Set in 1980, history in Wimbledon was about to be made. Björn Borg (Sverrir Gudnason) was the sexiest man alive, if sexiest man alive meant extremely skilled at Tennis. How can Borg, only 24, be the greatest Tennis player? Well, when he was 23, 22, 21, and 20, he won Wimbledon. That is four times in a row. And no one had ever won it five times in a row. Could he be that first person? He is young, he is strong, he is accurate. And hey, he keeps his emotions in check. He is so goddamn stoic, before, after, and during matches, he is like a robot. They went on to name the Borg hive race in Star Trek after him due to that personality.

So what is stopping him? Well, a younger up and coming athlete, John McEnroe (Shia LaBeouf), who, like all great rivalries, was basically the exact opposite. He was 22 at the time, American, and like America, he was rash, angry, and people didn’t like him across the seas. He was a firecracker, he yelled at the judges, he unnerved his opponents and was a thorn in the professional tennis world.

And they would meet at Wimbledon. If Borg wins, he makes history. If McEnroe wins, it dawns a new era of primadonna shit head tennis players.

What world do we want to live in!?

Also starring Stellan Skarsgård, Tuva Novotny, and Scott Arthur.

Yes
Really they are both rock stars if you think about it.

I have a general fondness for Tennis movies. I really can’t imagine one I really disliked. To be fair, outside of the ones I tagged up there, the only ones I remember right now at Wimbledon itself and…that’s it. And I liked Wimbledon.

It is a sport that definitely allows itself to be filmed in a way to really show the struggle between two athletic individuals. It doesn’t focus on nameless team players that are just background bodies, or shenanigans. Just playing some tennis balls.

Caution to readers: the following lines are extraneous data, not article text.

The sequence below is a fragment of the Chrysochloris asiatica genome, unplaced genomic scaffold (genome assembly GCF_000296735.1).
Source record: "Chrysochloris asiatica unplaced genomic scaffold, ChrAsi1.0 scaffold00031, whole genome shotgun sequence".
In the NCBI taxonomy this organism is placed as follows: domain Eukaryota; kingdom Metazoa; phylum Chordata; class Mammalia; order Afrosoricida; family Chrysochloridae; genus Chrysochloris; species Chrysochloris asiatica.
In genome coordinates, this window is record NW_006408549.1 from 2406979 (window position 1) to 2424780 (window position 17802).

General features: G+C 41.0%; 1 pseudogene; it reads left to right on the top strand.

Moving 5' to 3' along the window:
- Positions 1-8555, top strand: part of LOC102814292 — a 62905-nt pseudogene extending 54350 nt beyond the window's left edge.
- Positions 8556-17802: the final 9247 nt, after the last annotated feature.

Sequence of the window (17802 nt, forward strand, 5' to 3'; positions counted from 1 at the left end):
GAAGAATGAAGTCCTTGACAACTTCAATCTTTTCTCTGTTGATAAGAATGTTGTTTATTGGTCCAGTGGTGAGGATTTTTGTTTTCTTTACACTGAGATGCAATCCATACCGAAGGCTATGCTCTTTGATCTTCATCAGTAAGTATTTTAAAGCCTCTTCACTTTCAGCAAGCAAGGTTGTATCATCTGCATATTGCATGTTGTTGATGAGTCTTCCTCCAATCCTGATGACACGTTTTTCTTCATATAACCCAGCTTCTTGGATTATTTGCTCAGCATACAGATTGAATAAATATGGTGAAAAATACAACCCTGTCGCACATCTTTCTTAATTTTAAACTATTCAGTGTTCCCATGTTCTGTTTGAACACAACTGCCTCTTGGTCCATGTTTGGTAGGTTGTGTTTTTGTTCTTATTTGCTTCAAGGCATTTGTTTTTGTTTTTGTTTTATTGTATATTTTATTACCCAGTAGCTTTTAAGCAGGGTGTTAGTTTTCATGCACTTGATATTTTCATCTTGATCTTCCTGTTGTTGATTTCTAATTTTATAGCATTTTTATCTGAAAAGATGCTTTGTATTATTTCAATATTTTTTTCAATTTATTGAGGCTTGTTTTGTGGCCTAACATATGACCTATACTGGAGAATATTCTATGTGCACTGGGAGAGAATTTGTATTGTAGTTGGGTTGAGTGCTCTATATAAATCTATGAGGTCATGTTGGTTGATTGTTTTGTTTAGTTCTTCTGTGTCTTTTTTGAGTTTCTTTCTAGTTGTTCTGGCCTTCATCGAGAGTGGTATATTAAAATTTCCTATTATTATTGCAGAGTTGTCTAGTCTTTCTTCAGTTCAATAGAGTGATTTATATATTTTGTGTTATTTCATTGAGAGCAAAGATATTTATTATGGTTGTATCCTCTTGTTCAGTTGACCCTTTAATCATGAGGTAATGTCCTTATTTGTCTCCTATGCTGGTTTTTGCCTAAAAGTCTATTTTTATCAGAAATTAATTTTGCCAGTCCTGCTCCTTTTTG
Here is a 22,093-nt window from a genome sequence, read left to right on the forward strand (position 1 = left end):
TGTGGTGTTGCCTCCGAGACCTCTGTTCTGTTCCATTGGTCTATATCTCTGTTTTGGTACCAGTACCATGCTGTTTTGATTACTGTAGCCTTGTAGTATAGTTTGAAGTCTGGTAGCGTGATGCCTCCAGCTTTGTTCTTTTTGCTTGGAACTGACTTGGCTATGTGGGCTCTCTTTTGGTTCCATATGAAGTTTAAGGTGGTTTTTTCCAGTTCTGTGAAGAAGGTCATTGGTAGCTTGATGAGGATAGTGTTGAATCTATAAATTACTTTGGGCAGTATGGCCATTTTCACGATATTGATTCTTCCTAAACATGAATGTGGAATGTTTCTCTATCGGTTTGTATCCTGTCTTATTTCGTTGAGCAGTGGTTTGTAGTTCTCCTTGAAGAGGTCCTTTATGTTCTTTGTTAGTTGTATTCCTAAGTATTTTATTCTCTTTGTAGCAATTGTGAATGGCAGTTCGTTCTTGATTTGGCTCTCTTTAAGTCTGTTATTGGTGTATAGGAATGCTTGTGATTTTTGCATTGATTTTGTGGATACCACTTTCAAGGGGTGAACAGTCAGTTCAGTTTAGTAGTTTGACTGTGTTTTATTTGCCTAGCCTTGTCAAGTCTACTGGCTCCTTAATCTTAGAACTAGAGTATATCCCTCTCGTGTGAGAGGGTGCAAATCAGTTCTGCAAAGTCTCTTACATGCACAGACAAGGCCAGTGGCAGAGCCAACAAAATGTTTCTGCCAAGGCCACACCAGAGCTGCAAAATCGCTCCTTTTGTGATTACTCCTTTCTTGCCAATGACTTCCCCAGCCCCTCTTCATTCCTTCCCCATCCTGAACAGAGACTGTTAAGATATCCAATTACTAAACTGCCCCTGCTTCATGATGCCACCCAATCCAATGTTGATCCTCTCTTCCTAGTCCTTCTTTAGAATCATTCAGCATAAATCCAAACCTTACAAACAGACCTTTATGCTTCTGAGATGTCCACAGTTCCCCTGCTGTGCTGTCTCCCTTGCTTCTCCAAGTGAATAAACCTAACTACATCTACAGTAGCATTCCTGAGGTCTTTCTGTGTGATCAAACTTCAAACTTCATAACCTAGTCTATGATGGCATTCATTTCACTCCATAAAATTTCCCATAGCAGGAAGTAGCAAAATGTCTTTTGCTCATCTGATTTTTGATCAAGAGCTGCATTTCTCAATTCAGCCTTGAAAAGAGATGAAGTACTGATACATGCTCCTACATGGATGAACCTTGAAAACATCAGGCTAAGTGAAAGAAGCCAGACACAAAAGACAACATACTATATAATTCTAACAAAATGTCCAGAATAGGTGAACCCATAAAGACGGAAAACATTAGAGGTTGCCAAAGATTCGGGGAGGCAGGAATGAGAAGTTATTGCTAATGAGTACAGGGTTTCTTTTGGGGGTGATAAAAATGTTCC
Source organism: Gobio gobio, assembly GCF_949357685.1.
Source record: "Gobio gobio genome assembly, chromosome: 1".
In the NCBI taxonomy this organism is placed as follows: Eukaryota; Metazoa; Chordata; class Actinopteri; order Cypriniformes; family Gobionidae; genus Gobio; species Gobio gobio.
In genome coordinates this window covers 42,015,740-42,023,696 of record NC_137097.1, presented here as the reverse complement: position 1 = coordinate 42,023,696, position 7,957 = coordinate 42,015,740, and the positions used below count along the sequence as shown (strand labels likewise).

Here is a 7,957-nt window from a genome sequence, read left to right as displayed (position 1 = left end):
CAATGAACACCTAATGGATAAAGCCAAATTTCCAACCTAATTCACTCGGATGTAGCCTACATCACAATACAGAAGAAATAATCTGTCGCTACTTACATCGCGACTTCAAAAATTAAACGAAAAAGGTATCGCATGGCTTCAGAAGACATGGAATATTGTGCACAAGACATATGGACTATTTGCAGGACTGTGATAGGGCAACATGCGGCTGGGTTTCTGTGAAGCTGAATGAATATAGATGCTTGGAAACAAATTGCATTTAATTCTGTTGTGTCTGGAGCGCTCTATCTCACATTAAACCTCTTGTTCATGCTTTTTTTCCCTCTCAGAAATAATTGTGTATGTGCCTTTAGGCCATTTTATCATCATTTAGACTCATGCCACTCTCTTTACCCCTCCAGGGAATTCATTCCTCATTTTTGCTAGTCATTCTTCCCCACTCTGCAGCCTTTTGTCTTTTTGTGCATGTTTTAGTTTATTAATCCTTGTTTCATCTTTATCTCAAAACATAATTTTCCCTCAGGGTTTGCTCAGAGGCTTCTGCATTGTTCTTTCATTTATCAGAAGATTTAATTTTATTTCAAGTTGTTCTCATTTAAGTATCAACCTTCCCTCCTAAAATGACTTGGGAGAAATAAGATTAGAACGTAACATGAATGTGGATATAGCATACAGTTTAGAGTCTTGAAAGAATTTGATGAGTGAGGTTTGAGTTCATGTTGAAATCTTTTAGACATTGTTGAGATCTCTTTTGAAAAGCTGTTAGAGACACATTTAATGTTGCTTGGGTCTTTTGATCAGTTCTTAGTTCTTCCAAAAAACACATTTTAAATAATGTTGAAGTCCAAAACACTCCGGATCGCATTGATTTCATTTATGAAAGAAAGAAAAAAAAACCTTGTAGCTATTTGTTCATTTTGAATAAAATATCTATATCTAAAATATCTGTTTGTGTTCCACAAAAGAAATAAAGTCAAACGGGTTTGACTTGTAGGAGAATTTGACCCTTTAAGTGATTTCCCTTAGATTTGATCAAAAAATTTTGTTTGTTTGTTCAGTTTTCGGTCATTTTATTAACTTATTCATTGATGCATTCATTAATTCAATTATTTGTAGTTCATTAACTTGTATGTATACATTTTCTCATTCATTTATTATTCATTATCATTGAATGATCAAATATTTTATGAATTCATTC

Both LaBeouf and Gudnason give very strong performances as people with their own issues to deal with. The use of flashbacks really worked in this movie. We got a lot of flash backs for Borg in particular, to see how he developed into that type of player and why (hint, some bad stuff happened). And similarly, what McEnroe had to deal with, even as one of the top players of the world, how he never seemed to get his respect.

I kept the truth of the ending a secret from myself, which paid off big time. Real stories are cool, and they are better if you don’t know the final outcome.

Definitely a solid dramatic tennis movie. I’m talking acrylic court solid here.

3 out of 4.

The Miracle Season

Oh, it is the spring time. Is it time for an inspirational sports movie? Shit, I didn´t know. I wasn´t ready.

The more and more inspirational sports moments they decide to turn into films, they more obscure or recent they have to grab them. When we had Million Dollar Arm a few years ago, it was literally only a couple years after the event. We used to have to wait 10+ years to get a film about the sports event in question. Hell, we finally got a Tonya Harding movie just last year.

I honestly don´t know if The Miracle Season is a current event or something really old. I just know it is a volleyball film, which is not really common at all. So it is an inspirational volleyball film to get people excited about that sport, and winning and stuff.

Want to know the last inspirational volleyball film I remember watching? Phat Beach.

Mara
Holy shit, did they find a missing Mara sister for the lead role?

First of all, get ready, this film is set in Iowa. Now, everyone is not white in the movie, but they probably had to add some people of color because reality is too scary and they want to imagine it not so intense.